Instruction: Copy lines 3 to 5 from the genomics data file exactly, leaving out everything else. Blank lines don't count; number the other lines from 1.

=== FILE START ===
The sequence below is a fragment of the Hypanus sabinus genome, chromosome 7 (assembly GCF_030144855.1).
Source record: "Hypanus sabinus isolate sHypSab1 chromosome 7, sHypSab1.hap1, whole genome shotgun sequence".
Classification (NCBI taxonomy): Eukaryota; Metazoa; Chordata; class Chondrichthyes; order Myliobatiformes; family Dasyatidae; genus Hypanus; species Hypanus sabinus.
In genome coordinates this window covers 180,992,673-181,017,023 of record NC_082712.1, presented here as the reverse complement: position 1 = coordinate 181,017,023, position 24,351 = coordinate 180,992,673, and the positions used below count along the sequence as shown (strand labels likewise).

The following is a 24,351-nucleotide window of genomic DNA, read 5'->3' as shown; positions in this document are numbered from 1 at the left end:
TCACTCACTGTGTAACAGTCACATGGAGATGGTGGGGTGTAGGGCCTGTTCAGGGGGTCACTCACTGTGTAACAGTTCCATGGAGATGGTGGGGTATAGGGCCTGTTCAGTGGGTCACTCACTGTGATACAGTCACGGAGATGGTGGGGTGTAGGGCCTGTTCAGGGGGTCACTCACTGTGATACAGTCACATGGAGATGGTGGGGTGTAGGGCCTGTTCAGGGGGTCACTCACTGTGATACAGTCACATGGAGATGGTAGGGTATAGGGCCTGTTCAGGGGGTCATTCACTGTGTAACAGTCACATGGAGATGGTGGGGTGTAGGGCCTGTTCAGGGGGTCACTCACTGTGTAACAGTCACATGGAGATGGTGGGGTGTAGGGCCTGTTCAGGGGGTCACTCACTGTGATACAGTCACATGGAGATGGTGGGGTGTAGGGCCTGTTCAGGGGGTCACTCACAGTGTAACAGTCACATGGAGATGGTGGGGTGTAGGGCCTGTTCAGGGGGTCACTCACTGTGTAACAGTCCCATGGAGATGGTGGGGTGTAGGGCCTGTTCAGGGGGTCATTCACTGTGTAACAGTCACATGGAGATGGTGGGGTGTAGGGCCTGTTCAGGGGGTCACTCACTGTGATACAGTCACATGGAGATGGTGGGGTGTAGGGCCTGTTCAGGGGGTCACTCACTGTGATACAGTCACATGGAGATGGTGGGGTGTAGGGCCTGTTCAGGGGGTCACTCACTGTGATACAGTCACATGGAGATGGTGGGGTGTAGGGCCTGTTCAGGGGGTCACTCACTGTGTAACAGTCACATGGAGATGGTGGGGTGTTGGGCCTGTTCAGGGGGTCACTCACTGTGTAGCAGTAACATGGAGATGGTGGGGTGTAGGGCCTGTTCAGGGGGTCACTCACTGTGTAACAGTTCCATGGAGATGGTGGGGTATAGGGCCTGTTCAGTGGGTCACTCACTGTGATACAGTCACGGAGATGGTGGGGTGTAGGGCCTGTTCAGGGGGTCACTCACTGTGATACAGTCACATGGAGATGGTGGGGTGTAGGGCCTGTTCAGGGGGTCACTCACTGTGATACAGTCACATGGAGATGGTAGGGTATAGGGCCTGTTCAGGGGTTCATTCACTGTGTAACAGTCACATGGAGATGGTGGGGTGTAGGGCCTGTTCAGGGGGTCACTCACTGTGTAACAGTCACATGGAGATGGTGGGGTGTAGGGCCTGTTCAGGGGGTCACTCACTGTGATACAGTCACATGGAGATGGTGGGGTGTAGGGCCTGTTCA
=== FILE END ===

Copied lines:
Classification (NCBI taxonomy): Eukaryota; Metazoa; Chordata; class Chondrichthyes; order Myliobatiformes; family Dasyatidae; genus Hypanus; species Hypanus sabinus.
In genome coordinates this window covers 180,992,673-181,017,023 of record NC_082712.1, presented here as the reverse complement: position 1 = coordinate 181,017,023, position 24,351 = coordinate 180,992,673, and the positions used below count along the sequence as shown (strand labels likewise).

The following is a 24,351-nucleotide window of genomic DNA, read 5'->3' as shown; positions in this document are numbered from 1 at the left end: